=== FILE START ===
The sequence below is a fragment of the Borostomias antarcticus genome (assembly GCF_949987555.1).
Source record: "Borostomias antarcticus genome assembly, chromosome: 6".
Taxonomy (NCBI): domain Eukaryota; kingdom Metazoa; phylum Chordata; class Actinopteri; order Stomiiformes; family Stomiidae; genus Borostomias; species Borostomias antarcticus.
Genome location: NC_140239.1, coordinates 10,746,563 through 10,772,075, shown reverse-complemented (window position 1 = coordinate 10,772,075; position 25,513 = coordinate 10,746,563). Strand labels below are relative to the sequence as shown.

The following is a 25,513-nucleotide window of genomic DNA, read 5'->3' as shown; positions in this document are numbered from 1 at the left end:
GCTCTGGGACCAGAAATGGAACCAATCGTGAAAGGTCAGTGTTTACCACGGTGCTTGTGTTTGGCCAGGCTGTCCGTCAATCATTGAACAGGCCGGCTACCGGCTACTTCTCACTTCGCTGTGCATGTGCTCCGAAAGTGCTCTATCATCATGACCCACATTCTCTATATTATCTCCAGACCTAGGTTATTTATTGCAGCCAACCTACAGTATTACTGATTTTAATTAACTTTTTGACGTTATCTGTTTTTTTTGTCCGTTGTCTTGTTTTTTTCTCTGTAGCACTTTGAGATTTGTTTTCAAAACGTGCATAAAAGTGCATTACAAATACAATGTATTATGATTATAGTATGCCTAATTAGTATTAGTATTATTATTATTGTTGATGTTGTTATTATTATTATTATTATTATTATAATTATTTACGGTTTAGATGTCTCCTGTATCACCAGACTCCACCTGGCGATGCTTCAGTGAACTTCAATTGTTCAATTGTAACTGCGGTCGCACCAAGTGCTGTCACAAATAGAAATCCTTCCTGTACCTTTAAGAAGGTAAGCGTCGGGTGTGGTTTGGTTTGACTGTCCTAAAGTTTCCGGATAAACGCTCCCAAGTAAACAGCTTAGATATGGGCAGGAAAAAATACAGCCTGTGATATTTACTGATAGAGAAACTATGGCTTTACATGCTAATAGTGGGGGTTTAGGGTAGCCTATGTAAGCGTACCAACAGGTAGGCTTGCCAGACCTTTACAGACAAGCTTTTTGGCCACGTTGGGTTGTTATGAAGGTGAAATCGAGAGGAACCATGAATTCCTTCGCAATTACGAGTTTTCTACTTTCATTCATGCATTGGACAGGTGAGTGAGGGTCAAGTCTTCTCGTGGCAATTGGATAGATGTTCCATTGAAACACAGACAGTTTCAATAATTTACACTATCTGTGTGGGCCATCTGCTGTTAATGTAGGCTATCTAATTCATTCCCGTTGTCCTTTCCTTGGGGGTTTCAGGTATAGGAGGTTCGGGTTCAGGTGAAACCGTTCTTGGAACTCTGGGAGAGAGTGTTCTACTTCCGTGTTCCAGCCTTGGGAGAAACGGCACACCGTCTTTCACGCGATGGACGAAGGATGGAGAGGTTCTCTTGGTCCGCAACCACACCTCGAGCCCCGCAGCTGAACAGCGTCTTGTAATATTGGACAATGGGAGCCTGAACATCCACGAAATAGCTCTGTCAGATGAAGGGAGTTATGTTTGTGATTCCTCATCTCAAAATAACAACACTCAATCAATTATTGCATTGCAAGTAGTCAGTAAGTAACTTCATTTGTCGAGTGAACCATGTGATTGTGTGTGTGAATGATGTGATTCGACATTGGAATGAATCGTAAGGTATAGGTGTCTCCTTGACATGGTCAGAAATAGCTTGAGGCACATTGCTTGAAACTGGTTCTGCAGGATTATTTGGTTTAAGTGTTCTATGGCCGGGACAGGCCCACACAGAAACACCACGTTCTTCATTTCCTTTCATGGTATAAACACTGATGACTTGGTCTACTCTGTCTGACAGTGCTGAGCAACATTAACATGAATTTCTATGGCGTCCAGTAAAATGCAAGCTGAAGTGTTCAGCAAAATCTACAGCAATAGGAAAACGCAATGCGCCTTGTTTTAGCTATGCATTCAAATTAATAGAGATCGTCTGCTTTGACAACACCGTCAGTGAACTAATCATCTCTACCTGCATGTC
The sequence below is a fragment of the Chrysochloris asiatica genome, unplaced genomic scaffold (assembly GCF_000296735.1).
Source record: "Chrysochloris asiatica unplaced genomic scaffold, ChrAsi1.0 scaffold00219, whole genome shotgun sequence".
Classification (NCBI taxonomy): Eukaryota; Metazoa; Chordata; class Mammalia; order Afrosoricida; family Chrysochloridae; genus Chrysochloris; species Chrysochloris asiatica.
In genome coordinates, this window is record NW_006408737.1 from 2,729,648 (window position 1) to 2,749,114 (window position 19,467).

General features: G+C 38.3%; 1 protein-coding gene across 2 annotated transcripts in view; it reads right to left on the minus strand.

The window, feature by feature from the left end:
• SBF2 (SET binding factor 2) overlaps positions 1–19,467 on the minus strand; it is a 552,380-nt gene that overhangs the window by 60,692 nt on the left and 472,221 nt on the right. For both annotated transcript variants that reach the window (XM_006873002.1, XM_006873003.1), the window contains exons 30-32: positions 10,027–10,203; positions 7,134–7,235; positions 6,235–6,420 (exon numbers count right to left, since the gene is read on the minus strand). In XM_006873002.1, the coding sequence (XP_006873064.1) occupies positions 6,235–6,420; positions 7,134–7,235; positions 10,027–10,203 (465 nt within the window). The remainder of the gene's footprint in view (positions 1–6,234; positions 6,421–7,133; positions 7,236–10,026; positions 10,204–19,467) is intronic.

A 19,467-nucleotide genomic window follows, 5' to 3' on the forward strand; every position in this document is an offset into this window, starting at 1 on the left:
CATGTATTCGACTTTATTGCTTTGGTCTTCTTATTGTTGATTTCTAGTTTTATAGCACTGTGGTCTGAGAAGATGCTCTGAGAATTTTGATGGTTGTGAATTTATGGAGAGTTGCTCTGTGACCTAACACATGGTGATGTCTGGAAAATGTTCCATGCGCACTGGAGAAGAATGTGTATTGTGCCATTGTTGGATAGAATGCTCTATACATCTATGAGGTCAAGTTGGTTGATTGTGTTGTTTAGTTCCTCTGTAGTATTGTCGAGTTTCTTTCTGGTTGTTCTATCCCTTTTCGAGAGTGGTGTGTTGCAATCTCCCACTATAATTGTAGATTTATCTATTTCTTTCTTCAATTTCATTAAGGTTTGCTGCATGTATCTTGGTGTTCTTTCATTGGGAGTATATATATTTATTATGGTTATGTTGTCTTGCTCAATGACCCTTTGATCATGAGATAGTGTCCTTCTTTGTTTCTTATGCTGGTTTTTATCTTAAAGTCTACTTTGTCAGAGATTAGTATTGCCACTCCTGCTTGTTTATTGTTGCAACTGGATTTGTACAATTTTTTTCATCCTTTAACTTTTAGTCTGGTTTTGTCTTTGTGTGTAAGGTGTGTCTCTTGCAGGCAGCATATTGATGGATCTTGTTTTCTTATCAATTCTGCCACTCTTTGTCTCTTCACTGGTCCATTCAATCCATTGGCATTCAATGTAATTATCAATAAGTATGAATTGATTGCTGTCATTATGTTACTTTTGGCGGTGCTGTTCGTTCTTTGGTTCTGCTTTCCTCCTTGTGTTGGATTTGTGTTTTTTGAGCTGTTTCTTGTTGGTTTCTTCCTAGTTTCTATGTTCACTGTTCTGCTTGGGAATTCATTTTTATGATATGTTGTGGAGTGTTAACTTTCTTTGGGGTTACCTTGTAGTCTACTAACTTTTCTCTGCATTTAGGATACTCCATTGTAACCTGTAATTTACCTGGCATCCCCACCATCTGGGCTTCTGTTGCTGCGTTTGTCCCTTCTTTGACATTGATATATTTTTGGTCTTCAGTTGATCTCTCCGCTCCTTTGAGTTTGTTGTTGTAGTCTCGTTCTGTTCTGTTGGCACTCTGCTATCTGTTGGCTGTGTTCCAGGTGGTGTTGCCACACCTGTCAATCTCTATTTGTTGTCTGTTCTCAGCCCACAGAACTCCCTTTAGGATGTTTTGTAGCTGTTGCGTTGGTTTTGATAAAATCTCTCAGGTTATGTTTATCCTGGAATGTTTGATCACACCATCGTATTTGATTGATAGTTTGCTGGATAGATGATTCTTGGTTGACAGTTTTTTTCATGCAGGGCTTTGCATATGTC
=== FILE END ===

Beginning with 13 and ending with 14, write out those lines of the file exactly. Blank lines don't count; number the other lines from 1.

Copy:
• SBF2 (SET binding factor 2) overlaps positions 1–19,467 on the minus strand; it is a 552,380-nt gene that overhangs the window by 60,692 nt on the left and 472,221 nt on the right. For both annotated transcript variants that reach the window (XM_006873002.1, XM_006873003.1), the window contains exons 30-32: positions 10,027–10,203; positions 7,134–7,235; positions 6,235–6,420 (exon numbers count right to left, since the gene is read on the minus strand). In XM_006873002.1, the coding sequence (XP_006873064.1) occupies positions 6,235–6,420; positions 7,134–7,235; positions 10,027–10,203 (465 nt within the window). The remainder of the gene's footprint in view (positions 1–6,234; positions 6,421–7,133; positions 7,236–10,026; positions 10,204–19,467) is intronic.

A 19,467-nucleotide genomic window follows, 5' to 3' on the forward strand; every position in this document is an offset into this window, starting at 1 on the left: